When budgets are tight, involvement in clinical research can improve hospitals’ finances and patient health, writes Jonathan Sheffield
Clinical research can improve health and wealth
The NHS has been charged with making £20bn of efficiency savings within the term of the coalition government, which has led some large teaching hospitals to say tight budgets could have an impact on hospitals’ ability to conduct clinical research studies in the future.
‘When every penny counts, trusts are taking a more active interest in how they can develop all income streams’
From the perspective of these hospitals, budgetary cuts are placing clinical services under pressure. The argument seems to be that current clinical tariffs do not reflect the expenses incurred by some trusts, which is particularly relevant to teaching hospitals engaged in complex procedures.
To cover costs, teaching hospitals are having to supplement their clinical funding with health and education funding.
But it does not follow that this environment places the conduct of clinical research in jeopardy. In fact, the need for increased efficiency and budget savings should strengthen the position of clinical research as core business in the NHS.
Through the National Institute for Health Research’s Clinical Research Network, the Department of Health is putting more than £300m a year into funding consultant time, specialist research nurses, data support staff and the use of NHS facilities (such as x-ray machines and scanners) for research purposes.
That support is earmarked specifically for research use, to make sure research activity enhances treatment options for patients without adversely affecting NHS resources. This is an extremely important distinction because it means trusts can continue to commit to offering patients research opportunities, even in stringent economic times.
There is no doubt patients want to know about the research opportunities available to them. In May 2012, a OnePoll survey on behalf of the NIHR Clinical Research Network found 82 per cent of patients felt it was important for the NHS to offer opportunities to take part in healthcare research.
In 2011-12, 99 per cent of trusts were involved in delivering clinical research studies on the network’s portfolio, and 600,000 patients were taking part.
‘Research enhances treatment options and helps to deliver quality care without detracting from the bottom line’
NHS organisations of all types and sizes are increasing the reach of research and giving more patients the chance to take part. Care, mental health and ambulance trusts, which are traditionally areas of lower research activity, were among the top 10 trusts to achieve the largest percentage increase in the amount of research studies they undertook in 2011-12.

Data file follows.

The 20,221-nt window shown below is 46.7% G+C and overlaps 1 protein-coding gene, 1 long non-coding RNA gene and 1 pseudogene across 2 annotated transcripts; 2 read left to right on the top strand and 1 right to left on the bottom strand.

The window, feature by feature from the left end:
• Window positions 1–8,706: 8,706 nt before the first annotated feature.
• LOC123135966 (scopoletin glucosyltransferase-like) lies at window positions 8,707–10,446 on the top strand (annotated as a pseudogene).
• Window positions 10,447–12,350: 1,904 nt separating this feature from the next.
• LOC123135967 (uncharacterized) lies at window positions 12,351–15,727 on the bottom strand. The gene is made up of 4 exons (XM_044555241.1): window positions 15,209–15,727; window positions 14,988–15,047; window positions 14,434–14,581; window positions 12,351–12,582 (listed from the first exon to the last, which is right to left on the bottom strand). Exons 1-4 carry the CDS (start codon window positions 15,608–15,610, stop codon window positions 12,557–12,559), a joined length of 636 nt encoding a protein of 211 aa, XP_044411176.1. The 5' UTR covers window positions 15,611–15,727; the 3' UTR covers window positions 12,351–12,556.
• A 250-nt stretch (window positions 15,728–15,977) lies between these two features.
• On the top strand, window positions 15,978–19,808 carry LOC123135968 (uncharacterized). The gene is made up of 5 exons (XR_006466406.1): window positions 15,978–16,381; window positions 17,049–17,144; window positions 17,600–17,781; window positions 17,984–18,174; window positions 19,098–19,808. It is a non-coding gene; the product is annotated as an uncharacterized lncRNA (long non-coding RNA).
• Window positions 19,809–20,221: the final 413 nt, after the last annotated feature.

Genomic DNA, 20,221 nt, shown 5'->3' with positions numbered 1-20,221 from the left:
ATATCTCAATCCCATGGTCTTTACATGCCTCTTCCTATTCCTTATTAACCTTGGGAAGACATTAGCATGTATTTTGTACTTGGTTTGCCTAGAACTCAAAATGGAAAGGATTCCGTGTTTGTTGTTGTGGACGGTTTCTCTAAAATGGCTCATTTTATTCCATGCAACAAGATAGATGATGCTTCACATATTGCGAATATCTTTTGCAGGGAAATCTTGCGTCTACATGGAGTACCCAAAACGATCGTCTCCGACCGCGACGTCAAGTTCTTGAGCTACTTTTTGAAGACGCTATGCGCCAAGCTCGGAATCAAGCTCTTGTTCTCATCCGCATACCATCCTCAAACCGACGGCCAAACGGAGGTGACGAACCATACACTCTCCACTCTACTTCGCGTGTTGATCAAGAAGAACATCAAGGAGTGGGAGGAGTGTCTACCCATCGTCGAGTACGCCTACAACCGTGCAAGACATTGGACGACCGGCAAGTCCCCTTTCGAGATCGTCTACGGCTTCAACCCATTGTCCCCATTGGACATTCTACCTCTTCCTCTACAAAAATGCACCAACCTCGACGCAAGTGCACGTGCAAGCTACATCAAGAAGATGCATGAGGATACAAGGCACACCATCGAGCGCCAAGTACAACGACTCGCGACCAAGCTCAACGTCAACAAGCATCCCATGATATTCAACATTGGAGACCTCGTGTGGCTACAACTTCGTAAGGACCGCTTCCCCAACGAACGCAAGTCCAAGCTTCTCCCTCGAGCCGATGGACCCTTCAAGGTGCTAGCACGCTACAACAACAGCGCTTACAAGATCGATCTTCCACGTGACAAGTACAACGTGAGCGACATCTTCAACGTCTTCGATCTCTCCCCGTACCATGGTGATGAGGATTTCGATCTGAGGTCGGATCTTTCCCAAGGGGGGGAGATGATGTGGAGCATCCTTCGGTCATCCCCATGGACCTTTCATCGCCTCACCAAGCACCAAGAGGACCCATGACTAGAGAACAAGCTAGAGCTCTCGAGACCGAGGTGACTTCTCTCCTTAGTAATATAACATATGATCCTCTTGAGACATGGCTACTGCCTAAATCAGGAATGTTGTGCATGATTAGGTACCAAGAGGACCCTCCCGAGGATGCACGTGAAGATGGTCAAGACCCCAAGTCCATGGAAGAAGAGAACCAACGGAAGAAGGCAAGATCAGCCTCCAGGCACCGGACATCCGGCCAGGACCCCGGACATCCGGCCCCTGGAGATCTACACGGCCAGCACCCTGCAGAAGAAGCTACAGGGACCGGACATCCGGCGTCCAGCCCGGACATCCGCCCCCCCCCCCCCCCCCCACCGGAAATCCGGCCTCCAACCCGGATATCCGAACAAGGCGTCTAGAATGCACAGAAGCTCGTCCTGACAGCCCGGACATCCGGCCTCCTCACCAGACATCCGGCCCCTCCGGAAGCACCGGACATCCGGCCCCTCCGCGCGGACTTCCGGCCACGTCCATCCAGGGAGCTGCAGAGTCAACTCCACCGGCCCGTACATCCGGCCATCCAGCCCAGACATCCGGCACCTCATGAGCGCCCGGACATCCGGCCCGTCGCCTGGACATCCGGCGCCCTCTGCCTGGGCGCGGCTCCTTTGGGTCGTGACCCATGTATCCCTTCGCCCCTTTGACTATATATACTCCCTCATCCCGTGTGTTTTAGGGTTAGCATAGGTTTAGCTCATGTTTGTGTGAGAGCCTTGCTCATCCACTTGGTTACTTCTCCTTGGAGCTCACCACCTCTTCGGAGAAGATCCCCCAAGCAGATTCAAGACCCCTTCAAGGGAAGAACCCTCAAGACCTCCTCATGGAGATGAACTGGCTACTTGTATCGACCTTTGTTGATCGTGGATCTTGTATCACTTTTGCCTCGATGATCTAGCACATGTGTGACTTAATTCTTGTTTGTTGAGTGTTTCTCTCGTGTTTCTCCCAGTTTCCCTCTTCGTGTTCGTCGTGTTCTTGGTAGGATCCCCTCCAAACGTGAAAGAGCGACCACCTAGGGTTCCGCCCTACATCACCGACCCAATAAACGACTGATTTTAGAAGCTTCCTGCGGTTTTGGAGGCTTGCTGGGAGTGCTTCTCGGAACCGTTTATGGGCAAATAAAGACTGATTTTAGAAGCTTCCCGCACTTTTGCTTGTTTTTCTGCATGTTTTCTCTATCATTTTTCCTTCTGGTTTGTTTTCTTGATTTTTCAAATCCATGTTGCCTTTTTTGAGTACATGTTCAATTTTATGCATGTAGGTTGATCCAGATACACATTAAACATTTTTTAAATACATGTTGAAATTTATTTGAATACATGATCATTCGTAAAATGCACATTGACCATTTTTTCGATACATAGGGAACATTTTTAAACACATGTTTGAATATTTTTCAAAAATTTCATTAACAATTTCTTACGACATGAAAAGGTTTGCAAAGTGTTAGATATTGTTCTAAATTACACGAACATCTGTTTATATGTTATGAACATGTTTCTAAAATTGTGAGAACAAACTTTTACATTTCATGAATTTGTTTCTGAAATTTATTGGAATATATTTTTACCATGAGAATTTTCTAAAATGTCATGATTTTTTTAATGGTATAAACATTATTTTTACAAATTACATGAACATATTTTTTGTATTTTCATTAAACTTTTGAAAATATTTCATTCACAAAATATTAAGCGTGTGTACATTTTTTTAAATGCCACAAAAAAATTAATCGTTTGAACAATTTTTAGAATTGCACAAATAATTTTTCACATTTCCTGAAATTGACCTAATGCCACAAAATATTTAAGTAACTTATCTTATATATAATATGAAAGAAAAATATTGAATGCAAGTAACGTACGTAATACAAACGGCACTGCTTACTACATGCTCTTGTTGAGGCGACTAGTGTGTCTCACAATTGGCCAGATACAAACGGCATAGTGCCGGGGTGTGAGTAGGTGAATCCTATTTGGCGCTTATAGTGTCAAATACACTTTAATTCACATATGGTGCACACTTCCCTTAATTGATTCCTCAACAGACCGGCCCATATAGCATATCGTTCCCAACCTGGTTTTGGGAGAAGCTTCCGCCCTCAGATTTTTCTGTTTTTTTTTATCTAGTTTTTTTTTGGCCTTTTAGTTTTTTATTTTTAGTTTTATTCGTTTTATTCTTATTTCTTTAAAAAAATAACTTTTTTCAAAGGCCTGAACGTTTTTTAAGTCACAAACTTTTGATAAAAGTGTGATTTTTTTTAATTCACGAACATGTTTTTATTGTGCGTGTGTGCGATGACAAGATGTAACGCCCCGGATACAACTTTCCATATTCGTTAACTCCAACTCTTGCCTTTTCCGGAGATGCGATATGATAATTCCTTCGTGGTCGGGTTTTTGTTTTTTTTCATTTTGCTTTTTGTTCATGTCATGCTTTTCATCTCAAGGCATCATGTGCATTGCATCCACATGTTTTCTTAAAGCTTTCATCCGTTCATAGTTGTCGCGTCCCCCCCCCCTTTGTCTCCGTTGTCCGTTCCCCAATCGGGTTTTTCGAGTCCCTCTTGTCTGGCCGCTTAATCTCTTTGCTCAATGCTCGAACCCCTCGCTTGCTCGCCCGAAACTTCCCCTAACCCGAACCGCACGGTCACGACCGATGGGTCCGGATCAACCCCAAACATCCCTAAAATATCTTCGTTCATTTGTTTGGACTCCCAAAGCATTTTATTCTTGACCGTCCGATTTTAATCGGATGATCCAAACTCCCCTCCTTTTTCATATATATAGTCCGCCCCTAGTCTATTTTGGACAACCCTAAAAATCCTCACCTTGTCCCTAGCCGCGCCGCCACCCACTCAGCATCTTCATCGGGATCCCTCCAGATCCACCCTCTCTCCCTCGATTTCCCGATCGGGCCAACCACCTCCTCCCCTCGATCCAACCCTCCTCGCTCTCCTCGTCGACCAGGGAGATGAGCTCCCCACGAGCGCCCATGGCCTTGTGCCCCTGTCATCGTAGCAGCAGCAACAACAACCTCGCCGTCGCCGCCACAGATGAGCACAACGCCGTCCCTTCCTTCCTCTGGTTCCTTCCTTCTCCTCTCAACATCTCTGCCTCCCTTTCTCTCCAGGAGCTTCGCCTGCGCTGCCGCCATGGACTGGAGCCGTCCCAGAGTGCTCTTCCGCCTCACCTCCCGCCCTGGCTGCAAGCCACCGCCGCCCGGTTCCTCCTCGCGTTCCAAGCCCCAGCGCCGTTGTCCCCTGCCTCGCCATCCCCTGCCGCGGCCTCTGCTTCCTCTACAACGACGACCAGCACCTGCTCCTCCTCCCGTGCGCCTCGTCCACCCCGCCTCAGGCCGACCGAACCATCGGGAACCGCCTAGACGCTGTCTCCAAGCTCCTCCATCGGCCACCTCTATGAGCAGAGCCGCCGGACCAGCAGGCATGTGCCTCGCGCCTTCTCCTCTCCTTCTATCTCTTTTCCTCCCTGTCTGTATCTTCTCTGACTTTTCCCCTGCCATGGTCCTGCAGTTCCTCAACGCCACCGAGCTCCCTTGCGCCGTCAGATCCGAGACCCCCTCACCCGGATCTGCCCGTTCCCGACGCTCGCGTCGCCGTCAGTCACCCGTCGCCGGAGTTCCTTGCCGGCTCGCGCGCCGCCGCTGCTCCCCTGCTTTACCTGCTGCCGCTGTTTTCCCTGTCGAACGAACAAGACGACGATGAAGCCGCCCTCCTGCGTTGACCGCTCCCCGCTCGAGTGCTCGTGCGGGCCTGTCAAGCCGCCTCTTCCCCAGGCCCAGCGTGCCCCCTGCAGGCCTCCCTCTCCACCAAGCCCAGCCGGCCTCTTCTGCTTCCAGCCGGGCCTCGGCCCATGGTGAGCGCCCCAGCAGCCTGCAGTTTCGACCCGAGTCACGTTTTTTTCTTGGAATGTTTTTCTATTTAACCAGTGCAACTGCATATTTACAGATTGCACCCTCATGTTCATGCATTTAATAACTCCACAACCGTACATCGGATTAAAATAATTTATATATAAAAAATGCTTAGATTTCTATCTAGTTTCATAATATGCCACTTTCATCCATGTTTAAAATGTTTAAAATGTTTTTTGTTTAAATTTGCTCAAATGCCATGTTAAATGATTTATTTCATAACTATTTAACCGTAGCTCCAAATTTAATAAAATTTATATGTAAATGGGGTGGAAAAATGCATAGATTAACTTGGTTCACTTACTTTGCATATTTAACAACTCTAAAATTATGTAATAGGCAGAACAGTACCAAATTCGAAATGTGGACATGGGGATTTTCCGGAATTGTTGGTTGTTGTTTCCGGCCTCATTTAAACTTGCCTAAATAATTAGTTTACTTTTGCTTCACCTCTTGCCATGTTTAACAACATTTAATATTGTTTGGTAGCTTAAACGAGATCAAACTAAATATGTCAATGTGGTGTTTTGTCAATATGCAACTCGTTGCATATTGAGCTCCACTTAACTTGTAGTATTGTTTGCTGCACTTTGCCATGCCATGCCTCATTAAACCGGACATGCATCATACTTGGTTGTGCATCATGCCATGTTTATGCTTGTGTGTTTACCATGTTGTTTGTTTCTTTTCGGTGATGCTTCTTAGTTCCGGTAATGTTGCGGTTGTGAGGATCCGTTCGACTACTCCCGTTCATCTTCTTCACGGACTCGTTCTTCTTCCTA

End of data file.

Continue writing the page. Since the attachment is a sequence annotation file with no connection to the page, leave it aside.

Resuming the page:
For most trusts, income from clinical research activity is a relatively small part of the overall budget. But in a climate where every penny counts, trusts are taking a more active interest in how they can develop all income streams, including funds from conducting research.
It would be wrong to say trusts are engaging more with the research agenda because it is income-generating − patient care is absolutely the driver behind their commitment to clinical research, not income generation. But it is the case that we are seeing more interest and a change of attitude towards life sciences industry studies in particular.
This change in attitude is being supported by a number of key initiatives. The establishment of academic health science networks will encourage collaboration between the life sciences industry and the NHS, helping to accelerate the adoption and diffusion of world leading research in England.
‘Clinical research is well placed to make a positive contribution to the health and wealth of the nation’
At the same time, the life sciences community has been closely involved in developing the Clinical Research Network’s new commercial feasibility service. A pilot of the new service was launched in November 2012 with the aim of helping the industry carry out studies more reliably within the NHS.
We need to make the most of these opportunities because research enhances treatment options and helps to deliver higher quality of care without detracting from the bottom line. That is an attractive option when funds are tight.
To help NHS trusts understand opportunities presented by research, the network is working with the Health Finance Managers Association to raise awareness of research funding mechanisms. A training package is planned for launch this year.
Clinical research is well placed to make a positive contribution to the health and wealth of the nation. It is a valuable tool for driving innovation and efficiency throughout the NHS that, at a time of squeezed budgets, needs to be embraced. Patient care remains the focus of everyone in the NHS. Sidelining the most effective way of improving treatment and services is not a viable option.
Jonathan Sheffield is chief executive of the National Institute for Health Research Clinical Research Network